They say music soothes the savage beast, but in Lee Seo-goon’s The Recipe, it’s food that does the trick. More specifically, it’s a big bowl of doenjang jjigae, a Korean hot pot dish with a soybean paste (a la miso) base, that figuratively brings a serial killer to his knees, cures a man of his anosmia, prevents dead bodies from decomposing, attracts butterflies in droves, and performs other minor miracles. The chef of this magic dish is Hye-jin (Lee Yo-won), a young woman in a star-crossed relationship with a local winemaker (Lee Dong-wook) whom the local townsfolk affectionately call Goblin. Although the two are in love, Goblin is stuck in an arranged marriage that his family has set up for him, thus the two’s time with each other is fleeting with Goblin’s inevitable fate hanging above them. Some of their time spent together focuses on Hye-Jin’s making her own doenjang, a seemingly simple craft (doenjang is essentially just preserved soybeans) but one whose quality of final product is determined by the smallest of details. Ultimately, the consummation of their time together becomes the pot of the miraculous doenjang jjigae.
Half of the film is their love story, but the other half is the unraveling of said story by a TV reporter, Choi (Ryoo Seung-ryong), who starts following the serial killer story, but then gets wrapped up in discovering the mystery of the wonder stew. His quest is aided by some obtuse clues, a dim-witted police officer who caves into any request at the promise of food, and some very convenient story contrivances which eventually lead him to Hye-jin and Goblin’s story. At one point, Choi reaches a dead end when, lo and behold, a new character is introduced to the story who essentially unravels the entire story. That, and a denouement that also basically unravels the subtleties of the story, is the film’s main detractors. The latter, in particular, robs the story of its emotional impact. While some may argue that the somewhat constituents of the story as well as the nonstandard way in which it’s told may necessitate a little hand holding, I couldn’t help but feel a little insulted that I was somehow not able to piece the story together myself.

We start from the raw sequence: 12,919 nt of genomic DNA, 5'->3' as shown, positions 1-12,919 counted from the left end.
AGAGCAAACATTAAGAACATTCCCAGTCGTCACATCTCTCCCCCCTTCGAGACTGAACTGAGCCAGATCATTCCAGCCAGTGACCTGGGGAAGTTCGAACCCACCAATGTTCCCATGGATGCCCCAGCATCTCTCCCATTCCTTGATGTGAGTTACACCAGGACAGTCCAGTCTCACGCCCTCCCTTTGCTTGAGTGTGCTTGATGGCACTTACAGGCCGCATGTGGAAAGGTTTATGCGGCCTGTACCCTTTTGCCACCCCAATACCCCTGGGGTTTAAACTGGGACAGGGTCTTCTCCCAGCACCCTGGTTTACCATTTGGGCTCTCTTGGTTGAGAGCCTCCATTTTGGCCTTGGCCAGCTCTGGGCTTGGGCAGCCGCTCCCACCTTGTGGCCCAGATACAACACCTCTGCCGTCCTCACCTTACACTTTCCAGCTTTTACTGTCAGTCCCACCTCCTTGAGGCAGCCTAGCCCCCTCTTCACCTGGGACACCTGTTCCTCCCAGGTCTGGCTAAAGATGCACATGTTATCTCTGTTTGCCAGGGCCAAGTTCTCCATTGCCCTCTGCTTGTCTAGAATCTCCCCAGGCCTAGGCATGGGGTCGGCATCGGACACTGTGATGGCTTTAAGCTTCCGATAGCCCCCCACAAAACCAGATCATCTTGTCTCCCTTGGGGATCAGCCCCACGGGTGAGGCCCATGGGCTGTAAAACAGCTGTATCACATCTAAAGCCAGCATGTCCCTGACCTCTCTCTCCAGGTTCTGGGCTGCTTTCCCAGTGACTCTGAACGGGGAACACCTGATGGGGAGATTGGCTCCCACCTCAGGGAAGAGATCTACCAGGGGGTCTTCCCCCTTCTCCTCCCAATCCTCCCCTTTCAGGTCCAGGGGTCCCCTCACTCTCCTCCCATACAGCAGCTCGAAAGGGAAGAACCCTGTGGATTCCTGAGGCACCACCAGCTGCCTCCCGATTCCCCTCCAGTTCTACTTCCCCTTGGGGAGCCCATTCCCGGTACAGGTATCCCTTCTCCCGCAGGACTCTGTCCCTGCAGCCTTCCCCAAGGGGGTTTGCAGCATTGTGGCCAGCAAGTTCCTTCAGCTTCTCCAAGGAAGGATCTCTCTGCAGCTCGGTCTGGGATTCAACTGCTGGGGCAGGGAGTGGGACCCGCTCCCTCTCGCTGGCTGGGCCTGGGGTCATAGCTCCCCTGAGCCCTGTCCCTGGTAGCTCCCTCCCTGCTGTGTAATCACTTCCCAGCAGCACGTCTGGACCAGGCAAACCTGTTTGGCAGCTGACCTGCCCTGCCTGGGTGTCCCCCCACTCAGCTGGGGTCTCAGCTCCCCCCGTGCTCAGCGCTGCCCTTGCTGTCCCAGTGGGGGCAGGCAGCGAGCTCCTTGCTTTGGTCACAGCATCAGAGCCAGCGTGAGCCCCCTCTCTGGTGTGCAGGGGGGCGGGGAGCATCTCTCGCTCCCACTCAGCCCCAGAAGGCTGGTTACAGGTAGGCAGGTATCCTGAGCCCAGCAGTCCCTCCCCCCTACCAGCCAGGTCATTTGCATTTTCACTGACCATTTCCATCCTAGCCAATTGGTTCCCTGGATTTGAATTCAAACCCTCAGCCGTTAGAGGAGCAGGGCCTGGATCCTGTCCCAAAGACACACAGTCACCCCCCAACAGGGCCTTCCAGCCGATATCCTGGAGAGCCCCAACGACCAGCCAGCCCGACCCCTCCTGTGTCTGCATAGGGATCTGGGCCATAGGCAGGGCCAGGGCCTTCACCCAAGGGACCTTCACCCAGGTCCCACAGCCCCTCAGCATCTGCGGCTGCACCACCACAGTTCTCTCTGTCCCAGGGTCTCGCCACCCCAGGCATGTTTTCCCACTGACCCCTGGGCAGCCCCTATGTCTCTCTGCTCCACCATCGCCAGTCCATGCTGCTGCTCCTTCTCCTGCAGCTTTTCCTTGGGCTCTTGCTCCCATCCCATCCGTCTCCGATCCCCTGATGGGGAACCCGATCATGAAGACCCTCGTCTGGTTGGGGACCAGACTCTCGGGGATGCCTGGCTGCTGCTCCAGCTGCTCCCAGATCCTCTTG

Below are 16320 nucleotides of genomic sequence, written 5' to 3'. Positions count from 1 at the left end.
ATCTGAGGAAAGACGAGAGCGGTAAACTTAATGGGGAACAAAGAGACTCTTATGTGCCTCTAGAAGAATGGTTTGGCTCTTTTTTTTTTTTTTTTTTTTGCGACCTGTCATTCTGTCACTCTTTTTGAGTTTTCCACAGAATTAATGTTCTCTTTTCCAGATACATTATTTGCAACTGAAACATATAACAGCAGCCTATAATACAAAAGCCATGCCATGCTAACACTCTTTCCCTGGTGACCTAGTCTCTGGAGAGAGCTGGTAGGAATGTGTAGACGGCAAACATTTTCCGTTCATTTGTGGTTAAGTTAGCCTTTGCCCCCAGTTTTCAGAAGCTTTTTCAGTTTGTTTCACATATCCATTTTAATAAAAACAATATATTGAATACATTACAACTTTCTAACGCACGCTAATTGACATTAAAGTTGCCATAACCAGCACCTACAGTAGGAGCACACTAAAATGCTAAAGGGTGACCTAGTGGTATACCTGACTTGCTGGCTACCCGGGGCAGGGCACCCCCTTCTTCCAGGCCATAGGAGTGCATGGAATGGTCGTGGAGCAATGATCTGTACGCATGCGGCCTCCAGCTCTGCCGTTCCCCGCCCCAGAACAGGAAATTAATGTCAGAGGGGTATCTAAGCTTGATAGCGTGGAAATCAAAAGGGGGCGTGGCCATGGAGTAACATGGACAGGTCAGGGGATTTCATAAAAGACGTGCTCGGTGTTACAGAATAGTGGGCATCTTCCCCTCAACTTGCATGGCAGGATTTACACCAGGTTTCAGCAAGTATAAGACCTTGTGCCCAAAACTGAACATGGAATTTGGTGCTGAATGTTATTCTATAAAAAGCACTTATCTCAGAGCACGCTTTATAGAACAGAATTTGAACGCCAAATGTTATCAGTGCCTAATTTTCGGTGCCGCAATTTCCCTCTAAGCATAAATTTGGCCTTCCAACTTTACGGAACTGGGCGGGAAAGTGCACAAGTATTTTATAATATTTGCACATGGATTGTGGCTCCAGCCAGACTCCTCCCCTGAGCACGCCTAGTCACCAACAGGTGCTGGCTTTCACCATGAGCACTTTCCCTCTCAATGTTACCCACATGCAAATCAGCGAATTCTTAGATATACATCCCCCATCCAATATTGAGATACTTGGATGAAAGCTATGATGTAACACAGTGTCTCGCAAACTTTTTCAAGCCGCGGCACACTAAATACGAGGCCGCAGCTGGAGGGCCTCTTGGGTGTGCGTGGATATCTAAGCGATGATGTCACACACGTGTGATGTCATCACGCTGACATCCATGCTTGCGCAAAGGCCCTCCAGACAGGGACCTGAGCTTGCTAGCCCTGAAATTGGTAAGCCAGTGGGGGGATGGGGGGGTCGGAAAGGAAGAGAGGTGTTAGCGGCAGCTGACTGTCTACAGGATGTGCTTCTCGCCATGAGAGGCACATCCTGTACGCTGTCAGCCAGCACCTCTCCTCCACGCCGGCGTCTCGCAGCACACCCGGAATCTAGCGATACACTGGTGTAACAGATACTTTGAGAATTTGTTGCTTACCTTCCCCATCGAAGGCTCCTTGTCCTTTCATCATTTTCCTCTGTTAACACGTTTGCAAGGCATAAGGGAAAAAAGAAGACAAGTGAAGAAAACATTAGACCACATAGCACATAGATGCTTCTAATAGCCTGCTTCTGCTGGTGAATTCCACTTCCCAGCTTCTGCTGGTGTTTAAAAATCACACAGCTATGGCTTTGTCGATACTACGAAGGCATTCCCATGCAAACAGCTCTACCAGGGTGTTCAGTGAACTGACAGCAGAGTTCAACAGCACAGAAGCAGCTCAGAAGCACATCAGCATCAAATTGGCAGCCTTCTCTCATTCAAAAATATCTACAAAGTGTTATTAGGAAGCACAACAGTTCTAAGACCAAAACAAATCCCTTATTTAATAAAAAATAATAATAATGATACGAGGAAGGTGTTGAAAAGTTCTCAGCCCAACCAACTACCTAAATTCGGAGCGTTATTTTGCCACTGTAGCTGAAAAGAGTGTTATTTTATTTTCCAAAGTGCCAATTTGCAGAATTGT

What does work for the film is its visuals. For Asian film fans in general, it’s become quite the joke to inquire about the visual quality of any post-2000 Korean film. To such inquiries, the answer is almost always, “It’s a Korean film,” meaning, yes, it looks great. Unlike any other Asian country, Japan with its rich cinematic history included, South Korea has been able to develop a consistent level of visual quality that is unmatched, even by Hollywood. And it’s not only just in action-revenge tales and art-house films that seemingly permeate (from a Western perspective) Korean film, but even The Recipe, essentially a melodrama, receives the superlative visual treatment. The film not only just looks good, in fact, but Lee employs several visual styles that work well with each other, from a whimsical magical-realism similar to that which Tetsuya Nakashima used in his Memories of Matsuko (2006) to an earthy, more organic look during Hye-jin and Goblin’s segment. An animated sequence is even included which indicates that Lee not only has a flair for working in popular mediums, but also in a way that doesn’t seem forced or obtrusive. Overall, a similar sentiment could be expressed about Lee’s handling of the entire film. Though you could certainly argue that the film seems more ambitious than its final product, that The Recipe is Lee’s second feature film, and her first in over a decade, means that she might be a director to watch provided it doesn’t take another decade for her to get the opportunity to make another film.
The Recipe is a pleasant and relatively short watch (something that can’t be said about other films from Korea). More importantly, it is a reminder that food, like life, is better with a little love.